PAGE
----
Thursday, December 25, 2014

Parsha: Yaakov and Yosef’s Reunion: Why Does Only One of Them Cry?

Rav Turetsky

Yaakov had a hard time coping with the loss of Yosef. Yosef was his favorite child, and he undoubtedly experienced tremendous pain and sorrow when Yosef disappeared. Finally, after many years of believing Yosef was dead, Yaakov learns that Yosef is alive and that he will be reunited with his son once again. One can certainly assume that Yosef also felt very close to his father and shared a close bond with Yaakov. Reuniting with Yaakov would presumably be an incredibly emotional experience for Yosef as well.

Yet, the Torah’s description of their emotional embrace is most perplexing (Breishit 46:29). It seems from the pasuk that only one of them really embraced the other and cried, while the other remained silent and passive. The Torah uses no names but rather leaves the identity of each somewhat ambiguous. Who cried and who chose to remain silent?

1. Ramban (ad loc) writes that Yaakov is the one who cried. He explains that a parent like Yaakov would be much more likely to have a strong emotional reaction than his children, especially one like Yosef who was a ruler of Egypt.
While not entirely clear why Yosef was not similarly moved,[1] Ramban’s understanding certainly reminds us of an important idea. Yaakov cried because of the intense emotional connection he had with Yosef, something shared by almost all parents. Sometimes it is hard for children (of any age) to properly appreciate their parents’ emotional connection to them. Yaakov’s reaction reminds us of the need to recognize our parents, love and commitment to us and treat them accordingly and with much sensitivity.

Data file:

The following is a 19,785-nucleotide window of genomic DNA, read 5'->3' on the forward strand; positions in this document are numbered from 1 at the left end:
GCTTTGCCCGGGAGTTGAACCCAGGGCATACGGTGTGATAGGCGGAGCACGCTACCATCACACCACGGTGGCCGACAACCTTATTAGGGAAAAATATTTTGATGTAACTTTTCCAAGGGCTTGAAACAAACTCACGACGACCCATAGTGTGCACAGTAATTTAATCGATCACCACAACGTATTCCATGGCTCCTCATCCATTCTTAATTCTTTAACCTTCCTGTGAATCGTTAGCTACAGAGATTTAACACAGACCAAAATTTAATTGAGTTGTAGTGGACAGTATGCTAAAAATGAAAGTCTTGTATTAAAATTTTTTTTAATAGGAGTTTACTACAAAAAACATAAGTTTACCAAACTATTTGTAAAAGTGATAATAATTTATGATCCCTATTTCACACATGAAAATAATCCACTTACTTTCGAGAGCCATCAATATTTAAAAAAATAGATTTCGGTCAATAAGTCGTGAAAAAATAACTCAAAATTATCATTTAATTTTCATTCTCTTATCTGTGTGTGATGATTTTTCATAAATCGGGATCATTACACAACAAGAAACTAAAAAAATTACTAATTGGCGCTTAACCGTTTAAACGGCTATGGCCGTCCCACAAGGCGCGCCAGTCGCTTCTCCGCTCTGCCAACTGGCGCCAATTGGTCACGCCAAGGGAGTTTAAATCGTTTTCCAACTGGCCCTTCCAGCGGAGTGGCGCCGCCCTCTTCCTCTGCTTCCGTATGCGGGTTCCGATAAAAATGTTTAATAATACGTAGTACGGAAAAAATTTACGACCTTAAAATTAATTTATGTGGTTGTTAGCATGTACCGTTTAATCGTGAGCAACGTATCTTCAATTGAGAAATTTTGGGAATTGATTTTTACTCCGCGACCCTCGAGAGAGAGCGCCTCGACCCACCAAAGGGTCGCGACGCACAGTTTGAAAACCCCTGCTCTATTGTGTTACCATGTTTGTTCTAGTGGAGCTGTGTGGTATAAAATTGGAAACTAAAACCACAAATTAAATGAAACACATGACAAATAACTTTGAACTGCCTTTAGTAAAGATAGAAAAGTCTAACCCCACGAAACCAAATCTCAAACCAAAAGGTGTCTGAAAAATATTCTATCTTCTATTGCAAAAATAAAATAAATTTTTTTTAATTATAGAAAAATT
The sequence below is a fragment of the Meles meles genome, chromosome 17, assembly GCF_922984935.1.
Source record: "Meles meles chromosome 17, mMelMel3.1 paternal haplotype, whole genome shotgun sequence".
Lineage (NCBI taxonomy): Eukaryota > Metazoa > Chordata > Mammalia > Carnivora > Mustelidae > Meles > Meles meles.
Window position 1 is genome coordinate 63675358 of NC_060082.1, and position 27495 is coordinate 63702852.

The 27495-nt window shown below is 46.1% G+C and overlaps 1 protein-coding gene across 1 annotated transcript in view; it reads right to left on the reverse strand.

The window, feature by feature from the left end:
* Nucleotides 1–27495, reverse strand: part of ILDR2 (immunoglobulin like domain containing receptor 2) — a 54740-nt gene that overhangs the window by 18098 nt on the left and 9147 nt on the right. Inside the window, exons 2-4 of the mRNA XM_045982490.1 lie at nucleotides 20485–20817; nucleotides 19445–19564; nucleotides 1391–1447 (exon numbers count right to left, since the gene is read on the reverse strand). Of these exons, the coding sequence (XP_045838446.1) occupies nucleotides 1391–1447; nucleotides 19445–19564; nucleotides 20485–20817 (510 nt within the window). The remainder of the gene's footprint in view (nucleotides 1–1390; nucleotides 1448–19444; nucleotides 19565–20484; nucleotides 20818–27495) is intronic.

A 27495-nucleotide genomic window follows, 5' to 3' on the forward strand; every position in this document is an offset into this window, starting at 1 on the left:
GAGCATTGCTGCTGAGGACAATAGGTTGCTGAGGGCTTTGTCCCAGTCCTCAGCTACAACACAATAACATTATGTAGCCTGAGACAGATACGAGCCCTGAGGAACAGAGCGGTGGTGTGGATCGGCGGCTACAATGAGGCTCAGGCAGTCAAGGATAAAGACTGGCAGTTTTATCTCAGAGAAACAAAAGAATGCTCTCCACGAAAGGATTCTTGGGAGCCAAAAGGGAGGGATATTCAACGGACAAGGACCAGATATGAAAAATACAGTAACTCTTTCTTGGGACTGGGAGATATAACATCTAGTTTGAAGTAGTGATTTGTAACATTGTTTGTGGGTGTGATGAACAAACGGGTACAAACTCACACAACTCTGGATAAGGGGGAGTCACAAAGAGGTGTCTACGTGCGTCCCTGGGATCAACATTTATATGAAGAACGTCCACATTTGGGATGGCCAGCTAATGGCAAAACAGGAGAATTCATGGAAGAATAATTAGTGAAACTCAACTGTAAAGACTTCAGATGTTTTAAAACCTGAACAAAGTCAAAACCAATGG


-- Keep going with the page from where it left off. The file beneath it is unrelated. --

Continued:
2. Rashi (ad loc) cites Chazal’s well-known comment.  Yosef emotionally embraced Yaakov, but Yaakov did not embrace or kiss his son. According to Chazal, Yaakov was busy reciting Keriat Shemah.

Many are bothered by this comment of Chazal. Was there no better time to recite Keriat Shemah than the moment he was reunited with his son? While various interpretations are offered,[2] some offer a simple and powerful idea.[3] Yaakov loved Yosef so much. At that moment, he was so inspired by positive emotions and thanksgiving towards Hashem for allowing them to reunite. He recognized in the moment of intense joy that God played a role in their ability to see each other once more.

Maharal’s approach highlights an important idea. B”H many are blessed with wonderful events that occur in their lives. Yaakov’s capacity to recognize Hashem in that time of happiness reminds us of the critical need to be aware of what God does for us.

May we be Zoche to appreciate our loved one and the role that Hashem plays in our lives.

Shabbat Shalom!

[1] At one point, Ramban even writes that it would have been disrespectful for Yosef to have embraced Yaakov in the way it was described in the pasuk
[2] For a unique approach, see Rav Mordechai Eliyahu’s commentary on Chumash

[3] Maharal in Gur Aryeh (ad loc).

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